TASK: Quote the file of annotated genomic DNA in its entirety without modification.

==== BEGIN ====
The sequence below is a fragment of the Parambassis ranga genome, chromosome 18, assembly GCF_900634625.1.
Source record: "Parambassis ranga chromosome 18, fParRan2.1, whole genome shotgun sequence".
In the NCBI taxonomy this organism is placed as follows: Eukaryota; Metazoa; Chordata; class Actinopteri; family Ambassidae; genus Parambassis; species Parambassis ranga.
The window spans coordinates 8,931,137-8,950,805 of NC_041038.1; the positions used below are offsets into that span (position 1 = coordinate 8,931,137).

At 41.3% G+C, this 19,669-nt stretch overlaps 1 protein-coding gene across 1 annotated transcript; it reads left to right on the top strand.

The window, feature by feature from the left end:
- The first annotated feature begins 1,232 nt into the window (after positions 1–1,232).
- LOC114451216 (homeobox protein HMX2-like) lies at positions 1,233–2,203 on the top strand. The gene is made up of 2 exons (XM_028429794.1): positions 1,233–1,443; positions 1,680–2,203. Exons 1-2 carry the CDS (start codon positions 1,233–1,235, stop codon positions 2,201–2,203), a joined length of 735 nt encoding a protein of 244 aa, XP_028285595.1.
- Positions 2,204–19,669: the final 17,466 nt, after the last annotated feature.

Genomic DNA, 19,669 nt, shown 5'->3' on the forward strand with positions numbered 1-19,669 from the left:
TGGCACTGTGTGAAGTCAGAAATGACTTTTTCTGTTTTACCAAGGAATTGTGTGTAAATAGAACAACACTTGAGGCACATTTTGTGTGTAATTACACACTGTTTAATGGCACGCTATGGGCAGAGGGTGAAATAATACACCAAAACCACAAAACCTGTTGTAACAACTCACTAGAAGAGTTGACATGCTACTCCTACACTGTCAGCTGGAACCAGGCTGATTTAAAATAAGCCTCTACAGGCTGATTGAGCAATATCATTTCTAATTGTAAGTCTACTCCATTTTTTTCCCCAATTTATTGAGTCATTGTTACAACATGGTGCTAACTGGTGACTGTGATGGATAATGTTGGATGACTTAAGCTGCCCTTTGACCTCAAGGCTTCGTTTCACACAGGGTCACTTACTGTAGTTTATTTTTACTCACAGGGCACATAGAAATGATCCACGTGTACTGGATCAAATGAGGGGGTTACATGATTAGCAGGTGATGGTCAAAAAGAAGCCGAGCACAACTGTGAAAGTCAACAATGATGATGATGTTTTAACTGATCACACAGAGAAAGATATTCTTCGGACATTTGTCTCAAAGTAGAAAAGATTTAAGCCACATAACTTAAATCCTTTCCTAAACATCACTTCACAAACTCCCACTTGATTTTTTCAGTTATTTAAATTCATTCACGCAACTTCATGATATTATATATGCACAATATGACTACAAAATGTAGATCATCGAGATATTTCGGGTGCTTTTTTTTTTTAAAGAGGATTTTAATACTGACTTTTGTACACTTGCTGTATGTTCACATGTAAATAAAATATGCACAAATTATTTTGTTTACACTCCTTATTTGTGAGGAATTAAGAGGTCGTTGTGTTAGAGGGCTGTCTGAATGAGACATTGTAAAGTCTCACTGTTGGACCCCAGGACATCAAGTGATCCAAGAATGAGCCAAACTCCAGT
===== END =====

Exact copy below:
The sequence below is a fragment of the Parambassis ranga genome, chromosome 18, assembly GCF_900634625.1.
Source record: "Parambassis ranga chromosome 18, fParRan2.1, whole genome shotgun sequence".
In the NCBI taxonomy this organism is placed as follows: Eukaryota; Metazoa; Chordata; class Actinopteri; family Ambassidae; genus Parambassis; species Parambassis ranga.
The window spans coordinates 8,931,137-8,950,805 of NC_041038.1; the positions used below are offsets into that span (position 1 = coordinate 8,931,137).

At 41.3% G+C, this 19,669-nt stretch overlaps 1 protein-coding gene across 1 annotated transcript; it reads left to right on the top strand.

The window, feature by feature from the left end:
- The first annotated feature begins 1,232 nt into the window (after positions 1–1,232).
- LOC114451216 (homeobox protein HMX2-like) lies at positions 1,233–2,203 on the top strand. The gene is made up of 2 exons (XM_028429794.1): positions 1,233–1,443; positions 1,680–2,203. Exons 1-2 carry the CDS (start codon positions 1,233–1,235, stop codon positions 2,201–2,203), a joined length of 735 nt encoding a protein of 244 aa, XP_028285595.1.
- Positions 2,204–19,669: the final 17,466 nt, after the last annotated feature.

Genomic DNA, 19,669 nt, shown 5'->3' on the forward strand with positions numbered 1-19,669 from the left:
TGGCACTGTGTGAAGTCAGAAATGACTTTTTCTGTTTTACCAAGGAATTGTGTGTAAATAGAACAACACTTGAGGCACATTTTGTGTGTAATTACACACTGTTTAATGGCACGCTATGGGCAGAGGGTGAAATAATACACCAAAACCACAAAACCTGTTGTAACAACTCACTAGAAGAGTTGACATGCTACTCCTACACTGTCAGCTGGAACCAGGCTGATTTAAAATAAGCCTCTACAGGCTGATTGAGCAATATCATTTCTAATTGTAAGTCTACTCCATTTTTTTCCCCAATTTATTGAGTCATTGTTACAACATGGTGCTAACTGGTGACTGTGATGGATAATGTTGGATGACTTAAGCTGCCCTTTGACCTCAAGGCTTCGTTTCACACAGGGTCACTTACTGTAGTTTATTTTTACTCACAGGGCACATAGAAATGATCCACGTGTACTGGATCAAATGAGGGGGTTACATGATTAGCAGGTGATGGTCAAAAAGAAGCCGAGCACAACTGTGAAAGTCAACAATGATGATGATGTTTTAACTGATCACACAGAGAAAGATATTCTTCGGACATTTGTCTCAAAGTAGAAAAGATTTAAGCCACATAACTTAAATCCTTTCCTAAACATCACTTCACAAACTCCCACTTGATTTTTTCAGTTATTTAAATTCATTCACGCAACTTCATGATATTATATATGCACAATATGACTACAAAATGTAGATCATCGAGATATTTCGGGTGCTTTTTTTTTTTAAAGAGGATTTTAATACTGACTTTTGTACACTTGCTGTATGTTCACATGTAAATAAAATATGCACAAATTATTTTGTTTACACTCCTTATTTGTGAGGAATTAAGAGGTCGTTGTGTTAGAGGGCTGTCTGAATGAGACATTGTAAAGTCTCACTGTTGGACCCCAGGACATCAAGTGATCCAAGAATGAGCCAAACTCCAGT